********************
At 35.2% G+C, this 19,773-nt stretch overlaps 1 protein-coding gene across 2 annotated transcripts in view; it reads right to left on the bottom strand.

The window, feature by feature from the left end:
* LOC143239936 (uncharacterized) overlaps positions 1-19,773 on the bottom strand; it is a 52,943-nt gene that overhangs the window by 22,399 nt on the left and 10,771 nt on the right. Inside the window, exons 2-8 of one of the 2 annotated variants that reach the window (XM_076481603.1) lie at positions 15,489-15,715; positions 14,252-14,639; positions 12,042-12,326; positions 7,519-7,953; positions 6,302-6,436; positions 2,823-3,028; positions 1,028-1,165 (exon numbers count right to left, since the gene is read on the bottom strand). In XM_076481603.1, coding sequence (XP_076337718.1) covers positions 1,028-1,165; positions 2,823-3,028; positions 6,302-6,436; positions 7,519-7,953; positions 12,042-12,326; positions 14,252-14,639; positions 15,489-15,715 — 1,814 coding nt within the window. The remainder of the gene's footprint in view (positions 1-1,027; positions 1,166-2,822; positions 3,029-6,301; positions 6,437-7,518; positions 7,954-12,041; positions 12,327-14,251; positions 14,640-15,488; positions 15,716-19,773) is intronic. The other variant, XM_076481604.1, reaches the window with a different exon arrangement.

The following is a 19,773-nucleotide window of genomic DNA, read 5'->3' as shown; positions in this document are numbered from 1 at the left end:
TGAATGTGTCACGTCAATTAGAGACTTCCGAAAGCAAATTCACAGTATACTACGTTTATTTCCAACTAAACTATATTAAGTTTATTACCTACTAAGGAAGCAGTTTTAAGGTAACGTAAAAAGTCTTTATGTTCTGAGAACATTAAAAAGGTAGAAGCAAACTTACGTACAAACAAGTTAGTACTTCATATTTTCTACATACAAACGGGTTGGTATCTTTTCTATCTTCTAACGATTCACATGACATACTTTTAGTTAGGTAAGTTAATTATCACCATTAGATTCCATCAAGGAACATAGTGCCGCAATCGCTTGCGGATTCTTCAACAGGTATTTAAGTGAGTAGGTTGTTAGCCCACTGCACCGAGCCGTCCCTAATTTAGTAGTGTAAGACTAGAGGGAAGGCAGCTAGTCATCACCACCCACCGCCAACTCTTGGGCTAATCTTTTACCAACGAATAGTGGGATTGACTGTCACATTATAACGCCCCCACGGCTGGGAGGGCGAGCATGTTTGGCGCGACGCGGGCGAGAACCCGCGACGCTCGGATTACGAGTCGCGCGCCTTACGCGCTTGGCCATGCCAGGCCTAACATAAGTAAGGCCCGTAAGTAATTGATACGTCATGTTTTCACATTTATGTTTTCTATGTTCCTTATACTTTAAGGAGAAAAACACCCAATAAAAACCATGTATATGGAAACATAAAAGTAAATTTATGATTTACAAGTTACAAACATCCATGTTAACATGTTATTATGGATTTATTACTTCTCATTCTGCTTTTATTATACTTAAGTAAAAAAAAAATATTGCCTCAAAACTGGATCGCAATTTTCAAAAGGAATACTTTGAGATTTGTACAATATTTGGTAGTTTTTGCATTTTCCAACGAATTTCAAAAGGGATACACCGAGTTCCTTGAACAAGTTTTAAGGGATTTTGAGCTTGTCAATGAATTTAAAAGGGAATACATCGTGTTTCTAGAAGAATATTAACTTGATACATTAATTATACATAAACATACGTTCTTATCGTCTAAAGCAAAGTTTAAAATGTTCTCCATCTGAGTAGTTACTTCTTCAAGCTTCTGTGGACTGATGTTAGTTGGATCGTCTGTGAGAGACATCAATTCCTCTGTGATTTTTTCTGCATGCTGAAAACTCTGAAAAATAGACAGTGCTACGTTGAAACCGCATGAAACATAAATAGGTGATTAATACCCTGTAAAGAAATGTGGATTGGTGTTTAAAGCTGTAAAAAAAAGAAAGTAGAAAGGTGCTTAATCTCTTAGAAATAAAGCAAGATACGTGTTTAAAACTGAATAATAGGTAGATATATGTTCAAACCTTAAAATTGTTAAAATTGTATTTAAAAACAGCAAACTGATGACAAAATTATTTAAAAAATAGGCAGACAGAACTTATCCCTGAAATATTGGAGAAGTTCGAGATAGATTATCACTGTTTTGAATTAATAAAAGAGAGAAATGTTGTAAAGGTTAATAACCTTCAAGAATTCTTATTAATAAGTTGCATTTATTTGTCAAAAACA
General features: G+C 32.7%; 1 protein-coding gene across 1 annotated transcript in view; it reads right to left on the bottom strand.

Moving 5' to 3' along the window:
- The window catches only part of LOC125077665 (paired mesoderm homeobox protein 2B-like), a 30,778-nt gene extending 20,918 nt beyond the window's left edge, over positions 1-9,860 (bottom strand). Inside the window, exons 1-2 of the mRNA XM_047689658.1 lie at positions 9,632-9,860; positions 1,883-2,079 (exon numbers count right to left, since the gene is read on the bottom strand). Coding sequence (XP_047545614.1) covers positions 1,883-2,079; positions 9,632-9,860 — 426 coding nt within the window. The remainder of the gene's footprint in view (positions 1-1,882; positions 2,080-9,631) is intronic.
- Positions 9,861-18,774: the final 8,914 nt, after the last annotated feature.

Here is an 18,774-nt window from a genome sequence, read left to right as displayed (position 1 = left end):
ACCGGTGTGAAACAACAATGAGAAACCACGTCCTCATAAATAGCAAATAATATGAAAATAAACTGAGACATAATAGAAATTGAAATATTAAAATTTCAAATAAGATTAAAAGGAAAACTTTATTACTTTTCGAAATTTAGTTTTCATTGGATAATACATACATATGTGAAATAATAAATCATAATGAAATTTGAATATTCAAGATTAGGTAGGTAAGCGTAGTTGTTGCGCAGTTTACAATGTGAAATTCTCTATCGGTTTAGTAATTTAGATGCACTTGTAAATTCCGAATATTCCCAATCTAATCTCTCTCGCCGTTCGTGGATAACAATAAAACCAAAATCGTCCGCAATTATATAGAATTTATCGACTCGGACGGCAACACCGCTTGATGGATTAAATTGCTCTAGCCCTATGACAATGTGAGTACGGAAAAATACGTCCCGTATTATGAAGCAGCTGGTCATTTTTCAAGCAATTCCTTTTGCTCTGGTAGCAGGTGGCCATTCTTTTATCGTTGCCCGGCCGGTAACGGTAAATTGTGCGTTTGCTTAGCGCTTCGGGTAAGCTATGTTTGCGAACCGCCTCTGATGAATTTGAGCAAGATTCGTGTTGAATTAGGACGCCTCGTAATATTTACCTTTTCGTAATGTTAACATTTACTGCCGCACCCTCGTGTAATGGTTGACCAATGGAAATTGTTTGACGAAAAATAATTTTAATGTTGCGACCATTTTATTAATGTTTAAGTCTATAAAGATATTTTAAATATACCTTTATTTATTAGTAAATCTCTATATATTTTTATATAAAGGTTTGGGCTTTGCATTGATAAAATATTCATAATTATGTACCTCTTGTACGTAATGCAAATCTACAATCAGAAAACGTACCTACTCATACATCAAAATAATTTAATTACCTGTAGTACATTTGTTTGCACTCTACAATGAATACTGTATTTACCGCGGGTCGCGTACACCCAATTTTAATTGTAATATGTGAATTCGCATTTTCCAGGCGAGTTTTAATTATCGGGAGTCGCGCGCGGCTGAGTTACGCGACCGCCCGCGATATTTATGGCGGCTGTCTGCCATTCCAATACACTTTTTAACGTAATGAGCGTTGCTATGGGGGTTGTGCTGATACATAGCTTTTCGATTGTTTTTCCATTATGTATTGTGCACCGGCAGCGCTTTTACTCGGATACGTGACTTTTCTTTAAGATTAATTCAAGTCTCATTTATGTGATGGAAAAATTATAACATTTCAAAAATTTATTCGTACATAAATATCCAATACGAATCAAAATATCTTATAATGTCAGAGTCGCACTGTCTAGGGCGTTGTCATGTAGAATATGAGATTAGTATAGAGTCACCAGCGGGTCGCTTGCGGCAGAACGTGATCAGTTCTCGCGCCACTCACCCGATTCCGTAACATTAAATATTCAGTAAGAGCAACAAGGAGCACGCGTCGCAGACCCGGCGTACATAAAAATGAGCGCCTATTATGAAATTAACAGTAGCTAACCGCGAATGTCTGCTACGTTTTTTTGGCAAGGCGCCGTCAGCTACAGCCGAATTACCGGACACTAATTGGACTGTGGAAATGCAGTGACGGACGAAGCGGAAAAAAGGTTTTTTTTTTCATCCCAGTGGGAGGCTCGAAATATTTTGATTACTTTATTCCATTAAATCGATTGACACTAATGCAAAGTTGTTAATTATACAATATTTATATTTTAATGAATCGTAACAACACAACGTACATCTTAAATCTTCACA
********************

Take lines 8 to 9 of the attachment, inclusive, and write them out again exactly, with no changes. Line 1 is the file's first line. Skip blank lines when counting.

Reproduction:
- The window catches only part of LOC125077665 (paired mesoderm homeobox protein 2B-like), a 30,778-nt gene extending 20,918 nt beyond the window's left edge, over positions 1-9,860 (bottom strand). Inside the window, exons 1-2 of the mRNA XM_047689658.1 lie at positions 9,632-9,860; positions 1,883-2,079 (exon numbers count right to left, since the gene is read on the bottom strand). Coding sequence (XP_047545614.1) covers positions 1,883-2,079; positions 9,632-9,860 — 426 coding nt within the window. The remainder of the gene's footprint in view (positions 1-1,882; positions 2,080-9,631) is intronic.
- Positions 9,861-18,774: the final 8,914 nt, after the last annotated feature.